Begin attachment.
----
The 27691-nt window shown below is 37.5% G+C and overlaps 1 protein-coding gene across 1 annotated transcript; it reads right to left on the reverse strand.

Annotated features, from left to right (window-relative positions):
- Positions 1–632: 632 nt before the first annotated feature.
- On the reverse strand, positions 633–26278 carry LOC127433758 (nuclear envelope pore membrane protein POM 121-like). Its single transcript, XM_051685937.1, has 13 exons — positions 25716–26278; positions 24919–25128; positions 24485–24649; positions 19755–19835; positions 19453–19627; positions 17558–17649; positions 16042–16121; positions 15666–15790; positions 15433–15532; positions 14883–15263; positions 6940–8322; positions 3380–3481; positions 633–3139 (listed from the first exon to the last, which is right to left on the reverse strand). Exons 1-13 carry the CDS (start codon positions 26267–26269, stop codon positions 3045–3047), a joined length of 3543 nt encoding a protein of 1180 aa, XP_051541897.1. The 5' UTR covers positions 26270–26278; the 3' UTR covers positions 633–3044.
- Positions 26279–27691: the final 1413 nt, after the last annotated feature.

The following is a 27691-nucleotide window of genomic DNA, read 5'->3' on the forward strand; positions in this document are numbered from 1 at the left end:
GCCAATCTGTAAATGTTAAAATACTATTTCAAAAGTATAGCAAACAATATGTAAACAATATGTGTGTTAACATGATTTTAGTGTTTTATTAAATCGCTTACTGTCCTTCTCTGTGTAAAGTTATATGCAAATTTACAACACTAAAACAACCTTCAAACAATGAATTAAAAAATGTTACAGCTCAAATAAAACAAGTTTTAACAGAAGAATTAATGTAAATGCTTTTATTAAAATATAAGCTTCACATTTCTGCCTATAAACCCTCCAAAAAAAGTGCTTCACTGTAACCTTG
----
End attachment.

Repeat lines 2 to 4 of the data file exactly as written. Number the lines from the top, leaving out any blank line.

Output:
Annotated features, from left to right (window-relative positions):
- Positions 1–632: 632 nt before the first annotated feature.
- On the reverse strand, positions 633–26278 carry LOC127433758 (nuclear envelope pore membrane protein POM 121-like). Its single transcript, XM_051685937.1, has 13 exons — positions 25716–26278; positions 24919–25128; positions 24485–24649; positions 19755–19835; positions 19453–19627; positions 17558–17649; positions 16042–16121; positions 15666–15790; positions 15433–15532; positions 14883–15263; positions 6940–8322; positions 3380–3481; positions 633–3139 (listed from the first exon to the last, which is right to left on the reverse strand). Exons 1-13 carry the CDS (start codon positions 26267–26269, stop codon positions 3045–3047), a joined length of 3543 nt encoding a protein of 1180 aa, XP_051541897.1. The 5' UTR covers positions 26270–26278; the 3' UTR covers positions 633–3044.